that he hath writ this to feel my affection to your

honour, and to no other pretence of danger. Enter GLOSTER.

Glo. Think you so ? Glo. Kent banish'd thus! And France in choler Edm. If your honour judge it meet, I will place parted !

you where you shall bear us confer of this, and by And the king gone to-night! subscrib'd his power! an auricular assurance have your satisfaction; and Contin'd to exhibition! All this done Inews ? that without any further delay than tbis very evening. Upon the gad !Edmund ! How now; what Glo. He cannot be such a mouster. Edm. So please your lordship, cone.

Edm. Nor is not, sure.

(Putting up the letter. Glo. To his father, that so tenderly and entirely Glo. Why so earnestly seek you to put up that loves him.—Heaven and earth!- Edmund, seek letter?

him out; wind me into hun, I pray you; frame the Edm. I know no news, my lord.

business after your own wisdom: I would unstate Glo. What paper were you reading ?

myself, to be in a due resolution. Edm. Nothing, my lord.

Edm. I will seek him, sir, presently; convey the Glo

. No ? what needed then that terrible despatch business as I shall fiud means, and acquaint you of it into your pocket? the quality of nothing hath withal. not such need to hide itself. Let's see : Come, if Glo. These late eclipses in the sun and moon por. it be nothing, I shall not need spectacles.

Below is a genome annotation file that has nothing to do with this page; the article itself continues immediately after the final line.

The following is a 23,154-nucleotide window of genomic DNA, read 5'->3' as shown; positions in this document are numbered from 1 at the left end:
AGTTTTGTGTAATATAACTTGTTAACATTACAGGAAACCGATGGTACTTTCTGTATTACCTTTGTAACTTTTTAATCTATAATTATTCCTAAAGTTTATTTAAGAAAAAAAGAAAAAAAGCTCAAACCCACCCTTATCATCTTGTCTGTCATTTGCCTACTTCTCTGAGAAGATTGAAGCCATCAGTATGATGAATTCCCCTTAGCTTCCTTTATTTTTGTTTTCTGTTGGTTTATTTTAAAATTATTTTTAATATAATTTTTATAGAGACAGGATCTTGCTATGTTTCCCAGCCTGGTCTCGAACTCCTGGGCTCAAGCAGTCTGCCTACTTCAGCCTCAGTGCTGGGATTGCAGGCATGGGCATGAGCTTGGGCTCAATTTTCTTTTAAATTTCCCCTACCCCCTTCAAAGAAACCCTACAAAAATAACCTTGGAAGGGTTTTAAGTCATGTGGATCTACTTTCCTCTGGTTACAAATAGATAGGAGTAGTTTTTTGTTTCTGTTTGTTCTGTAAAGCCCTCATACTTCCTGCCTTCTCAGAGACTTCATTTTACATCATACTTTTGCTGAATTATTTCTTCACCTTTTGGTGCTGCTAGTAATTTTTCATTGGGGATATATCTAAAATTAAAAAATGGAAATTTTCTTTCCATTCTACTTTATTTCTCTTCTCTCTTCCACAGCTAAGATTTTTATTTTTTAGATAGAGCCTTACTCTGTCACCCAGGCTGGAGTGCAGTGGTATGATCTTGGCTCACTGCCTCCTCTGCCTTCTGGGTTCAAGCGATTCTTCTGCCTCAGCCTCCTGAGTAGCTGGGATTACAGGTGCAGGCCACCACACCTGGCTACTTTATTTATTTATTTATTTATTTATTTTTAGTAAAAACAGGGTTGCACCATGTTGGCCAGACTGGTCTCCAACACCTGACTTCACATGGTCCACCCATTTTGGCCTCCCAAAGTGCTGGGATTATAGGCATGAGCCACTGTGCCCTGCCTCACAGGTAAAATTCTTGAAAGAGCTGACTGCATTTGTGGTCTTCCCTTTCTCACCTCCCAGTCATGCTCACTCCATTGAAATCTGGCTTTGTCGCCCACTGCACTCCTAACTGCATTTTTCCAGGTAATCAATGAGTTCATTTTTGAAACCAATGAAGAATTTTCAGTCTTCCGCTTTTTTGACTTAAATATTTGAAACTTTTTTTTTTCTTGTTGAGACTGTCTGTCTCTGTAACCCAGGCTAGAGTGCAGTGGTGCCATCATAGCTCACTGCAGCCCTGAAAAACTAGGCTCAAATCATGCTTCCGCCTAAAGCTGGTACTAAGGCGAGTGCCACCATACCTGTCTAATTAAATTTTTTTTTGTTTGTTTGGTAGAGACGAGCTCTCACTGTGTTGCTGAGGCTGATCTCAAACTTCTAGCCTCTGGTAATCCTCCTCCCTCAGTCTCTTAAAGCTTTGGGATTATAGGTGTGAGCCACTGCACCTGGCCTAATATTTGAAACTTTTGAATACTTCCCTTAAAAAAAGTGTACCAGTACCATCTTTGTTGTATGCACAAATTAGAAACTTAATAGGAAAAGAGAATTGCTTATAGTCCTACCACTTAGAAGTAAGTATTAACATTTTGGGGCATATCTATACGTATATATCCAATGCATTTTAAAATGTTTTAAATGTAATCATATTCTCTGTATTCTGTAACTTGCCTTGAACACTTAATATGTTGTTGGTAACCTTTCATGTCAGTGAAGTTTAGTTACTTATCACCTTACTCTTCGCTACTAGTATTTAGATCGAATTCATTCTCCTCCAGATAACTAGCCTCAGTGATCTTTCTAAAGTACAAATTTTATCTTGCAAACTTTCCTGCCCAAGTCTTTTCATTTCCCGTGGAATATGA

tend no good to us : Though the wisdom of nature Edm. I beseech you, sir, pardon me: it is a letter can reason it thus and thus, yet nature finds itself from my brother, that I have not all o’er-read; for scourged by the sequent effects : love cools, friendso much as I have perused, I find it not fit for your ship falls off, brothers diride: in cities, mutinies; over-looking

in countries, discord; in palaces, treason; and the Glo. Give me the letter, sir.

bond cracked between son and father. This villain Edm. I shall offend, either to detain or give it.' of mine comes under the prediction; there's son The contents, as in part I understand them, are to against father : the king falls from bias of nature; blame.

there's father against child. We have seen the best Glo. Let's see, let's see.

of our time: Machinations, hollowness, treachery, Edm. I hope, for my brother's justification, he and all ruinous disorders, follow us disquietly to our wrote this but as an essay or taste of my virtue. graves - Find out this villain, Edmund; it shall

Glo. (Reads.] This policy, and reverence of age, lose thee nothing; do it carefully :-And the noblo makes the world bitter to the best of our times : keeps and true-hearted Kent banished ! bis offence, bomur fortunes from us, till our oldness cannot relish nesty!-Strange! strange !